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13 July 2012

Big Brother Watching Teens’ Diet and Play

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A new pan-European project aims to find the determinants of eating behaviour and physical activity of adolescents replaced in the family context 

“The key factors we are interested in are food choice and physical activity,” Wolfgang Ahrens, an epidemiologist from the University of Bremen, Germany tells Ahrens, who is also the joint-leader of the programme, adds: “Are the most influential factors the environment or is it their parents? Or, as they enter puberty, is it their peers?”

The EU-funded I.Family is very much like a big brother study to a previous European study called Idefics. While the former will follow 16,000 10-15 years old adolescents, the latter followed the same children from the age of five to 10. This cohort study will record biological information ready to be mined, such as gene expression of disease markers, in addition to the vast pool of data already available including body fat distribution and data from health-related questionnaires.

I.Family is also a ‘big brother’ study, in a different sense. For the first time, scientists intend to combine GPS satellite data with accelerometers—already used in Idefics—to form a ‘movability score’. This is like an index for capability of an environment to be conductive to health through recreational space availability and accessibility. “If you live in an environment that shapes your behaviour towards being sedentary, it’s very difficult to act against this,” says Ahrens.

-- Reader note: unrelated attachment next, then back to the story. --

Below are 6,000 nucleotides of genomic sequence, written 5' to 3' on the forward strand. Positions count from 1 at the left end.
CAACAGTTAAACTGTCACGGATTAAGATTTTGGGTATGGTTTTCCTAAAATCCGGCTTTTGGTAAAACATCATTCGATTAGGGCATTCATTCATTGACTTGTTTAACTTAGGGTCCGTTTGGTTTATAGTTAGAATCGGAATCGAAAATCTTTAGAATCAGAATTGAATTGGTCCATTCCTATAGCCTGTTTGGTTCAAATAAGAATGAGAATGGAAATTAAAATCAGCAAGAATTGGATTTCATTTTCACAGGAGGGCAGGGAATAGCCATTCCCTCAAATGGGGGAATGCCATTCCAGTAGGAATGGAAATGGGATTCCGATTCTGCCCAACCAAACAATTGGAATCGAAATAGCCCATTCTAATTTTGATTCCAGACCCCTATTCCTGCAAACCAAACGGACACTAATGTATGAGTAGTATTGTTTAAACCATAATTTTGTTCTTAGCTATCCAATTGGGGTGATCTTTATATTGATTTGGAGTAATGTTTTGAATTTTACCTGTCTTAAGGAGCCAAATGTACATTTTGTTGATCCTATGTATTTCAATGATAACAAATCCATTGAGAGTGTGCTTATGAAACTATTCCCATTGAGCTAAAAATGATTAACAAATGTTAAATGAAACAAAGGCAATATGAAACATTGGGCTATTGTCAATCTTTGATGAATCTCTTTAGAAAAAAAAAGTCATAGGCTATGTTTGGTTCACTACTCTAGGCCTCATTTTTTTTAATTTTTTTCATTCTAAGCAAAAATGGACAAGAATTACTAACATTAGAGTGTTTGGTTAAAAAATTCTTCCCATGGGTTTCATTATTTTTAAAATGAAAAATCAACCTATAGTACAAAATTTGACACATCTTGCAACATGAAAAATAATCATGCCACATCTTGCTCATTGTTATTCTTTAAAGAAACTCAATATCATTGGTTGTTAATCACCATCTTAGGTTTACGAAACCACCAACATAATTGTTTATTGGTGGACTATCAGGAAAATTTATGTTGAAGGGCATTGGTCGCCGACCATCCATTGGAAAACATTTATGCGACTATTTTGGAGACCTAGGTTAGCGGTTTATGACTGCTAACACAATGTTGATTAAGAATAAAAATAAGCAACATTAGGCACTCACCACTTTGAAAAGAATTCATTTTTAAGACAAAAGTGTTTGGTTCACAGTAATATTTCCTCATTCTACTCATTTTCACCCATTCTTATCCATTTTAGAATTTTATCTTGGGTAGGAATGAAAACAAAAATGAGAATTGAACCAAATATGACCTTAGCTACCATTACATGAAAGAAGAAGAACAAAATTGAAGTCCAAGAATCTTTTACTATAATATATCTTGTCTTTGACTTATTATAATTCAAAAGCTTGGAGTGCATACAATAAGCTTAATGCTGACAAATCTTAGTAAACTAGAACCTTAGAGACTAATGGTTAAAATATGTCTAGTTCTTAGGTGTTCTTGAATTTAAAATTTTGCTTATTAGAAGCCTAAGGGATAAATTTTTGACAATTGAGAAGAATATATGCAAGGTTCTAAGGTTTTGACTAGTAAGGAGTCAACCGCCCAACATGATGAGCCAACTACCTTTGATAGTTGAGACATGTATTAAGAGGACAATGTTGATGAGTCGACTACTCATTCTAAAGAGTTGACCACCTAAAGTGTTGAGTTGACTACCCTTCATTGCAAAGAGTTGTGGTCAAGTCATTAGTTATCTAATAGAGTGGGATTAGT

A pilot study has already been completed in Delmenhorst, just outside Bremen, Germany. If the ‘movability score’ is successful, politicians and policy-makers will have a concrete usable metric to help them implement future policies, according to Ahrens.

In addition, the project aims to focus on a child’s parents and peers as influencers of eating behaviour, explains Garrath Williams, a philosophy lecturer at Lancaster University, UK, and a project partner responsible for ethics and policy issues. His team will collaborate with consumer research specialists at Copenhagen Business School, Denmark, to engage with lower socioeconomic groups who are typically more difficult to reach. “It’s really important from a policy point-of-view,” he says.

Researchers of other cohort studies welcome this new project’s comparative potential due to its geographical spread. “In general international comparisons can be valuable if you get heterogeneity of exposures [to different diets for example],” Andy Ness, Co-Director the Avon Longitudinal Study of Parents and Children (ALSPAC) based at the University of Bristol, UK, tells His own work provided genetic and environmental information pertaining to the health of 14,000 British children. “Exposures in different countries will be socially patterned in a different way and allow you to draw more robust causal inferences,” he adds.

Yet Tam Fry, Chairman of the UK Child Growth Foundation, says the project is a costly way to find out what we already know. “We know that most children have made up their minds about what they’re going to eat and what their lifestyle is by age 11.” Fry, who is also spokesman for the UK National Obesity Forum, believes cohort studies such as the ALSPAC study, have already provided very good data that is not worth repeating across Europe. “What we’ve got to do is put the money where we think we can make real benefit.”

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